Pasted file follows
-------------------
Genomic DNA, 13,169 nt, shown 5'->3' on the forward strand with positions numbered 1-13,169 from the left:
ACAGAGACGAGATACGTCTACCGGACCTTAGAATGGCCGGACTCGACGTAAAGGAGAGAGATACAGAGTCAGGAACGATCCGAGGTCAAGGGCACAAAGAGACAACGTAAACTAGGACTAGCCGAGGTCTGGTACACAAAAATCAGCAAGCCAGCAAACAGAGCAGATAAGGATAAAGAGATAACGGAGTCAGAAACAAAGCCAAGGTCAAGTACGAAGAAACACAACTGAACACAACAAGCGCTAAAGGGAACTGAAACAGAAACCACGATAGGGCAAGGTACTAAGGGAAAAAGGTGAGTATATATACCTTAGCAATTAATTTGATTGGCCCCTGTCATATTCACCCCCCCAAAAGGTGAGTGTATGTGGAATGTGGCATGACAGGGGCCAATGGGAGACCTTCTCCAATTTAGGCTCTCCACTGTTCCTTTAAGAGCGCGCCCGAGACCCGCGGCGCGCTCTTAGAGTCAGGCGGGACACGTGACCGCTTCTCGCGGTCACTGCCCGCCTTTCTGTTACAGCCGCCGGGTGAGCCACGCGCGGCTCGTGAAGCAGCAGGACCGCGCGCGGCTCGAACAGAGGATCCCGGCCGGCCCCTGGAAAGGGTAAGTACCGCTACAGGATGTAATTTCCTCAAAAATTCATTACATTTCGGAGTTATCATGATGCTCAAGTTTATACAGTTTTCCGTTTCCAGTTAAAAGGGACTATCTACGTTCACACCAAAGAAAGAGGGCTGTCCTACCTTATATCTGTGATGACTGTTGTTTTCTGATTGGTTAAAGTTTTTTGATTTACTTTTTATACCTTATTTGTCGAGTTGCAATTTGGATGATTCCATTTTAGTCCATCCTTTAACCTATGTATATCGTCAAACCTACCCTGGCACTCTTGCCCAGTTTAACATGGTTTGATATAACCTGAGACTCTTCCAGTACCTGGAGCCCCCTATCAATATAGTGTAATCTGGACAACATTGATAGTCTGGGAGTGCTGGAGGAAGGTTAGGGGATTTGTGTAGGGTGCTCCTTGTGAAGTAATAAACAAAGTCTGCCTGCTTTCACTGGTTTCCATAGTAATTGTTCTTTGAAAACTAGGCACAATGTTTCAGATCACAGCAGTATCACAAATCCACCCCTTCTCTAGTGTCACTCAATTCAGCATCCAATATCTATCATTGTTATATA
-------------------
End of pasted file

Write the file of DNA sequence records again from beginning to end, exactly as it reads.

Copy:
Genomic DNA, 13,169 nt, shown 5'->3' on the forward strand with positions numbered 1-13,169 from the left:
ACAGAGACGAGATACGTCTACCGGACCTTAGAATGGCCGGACTCGACGTAAAGGAGAGAGATACAGAGTCAGGAACGATCCGAGGTCAAGGGCACAAAGAGACAACGTAAACTAGGACTAGCCGAGGTCTGGTACACAAAAATCAGCAAGCCAGCAAACAGAGCAGATAAGGATAAAGAGATAACGGAGTCAGAAACAAAGCCAAGGTCAAGTACGAAGAAACACAACTGAACACAACAAGCGCTAAAGGGAACTGAAACAGAAACCACGATAGGGCAAGGTACTAAGGGAAAAAGGTGAGTATATATACCTTAGCAATTAATTTGATTGGCCCCTGTCATATTCACCCCCCCAAAAGGTGAGTGTATGTGGAATGTGGCATGACAGGGGCCAATGGGAGACCTTCTCCAATTTAGGCTCTCCACTGTTCCTTTAAGAGCGCGCCCGAGACCCGCGGCGCGCTCTTAGAGTCAGGCGGGACACGTGACCGCTTCTCGCGGTCACTGCCCGCCTTTCTGTTACAGCCGCCGGGTGAGCCACGCGCGGCTCGTGAAGCAGCAGGACCGCGCGCGGCTCGAACAGAGGATCCCGGCCGGCCCCTGGAAAGGGTAAGTACCGCTACAGGATGTAATTTCCTCAAAAATTCATTACATTTCGGAGTTATCATGATGCTCAAGTTTATACAGTTTTCCGTTTCCAGTTAAAAGGGACTATCTACGTTCACACCAAAGAAAGAGGGCTGTCCTACCTTATATCTGTGATGACTGTTGTTTTCTGATTGGTTAAAGTTTTTTGATTTACTTTTTATACCTTATTTGTCGAGTTGCAATTTGGATGATTCCATTTTAGTCCATCCTTTAACCTATGTATATCGTCAAACCTACCCTGGCACTCTTGCCCAGTTTAACATGGTTTGATATAACCTGAGACTCTTCCAGTACCTGGAGCCCCCTATCAATATAGTGTAATCTGGACAACATTGATAGTCTGGGAGTGCTGGAGGAAGGTTAGGGGATTTGTGTAGGGTGCTCCTTGTGAAGTAATAAACAAAGTCTGCCTGCTTTCACTGGTTTCCATAGTAATTGTTCTTTGAAAACTAGGCACAATGTTTCAGATCACAGCAGTATCACAAATCCACCCCTTCTCTAGTGTCACTCAATTCAGCATCCAATATCTATCATTGTTATATA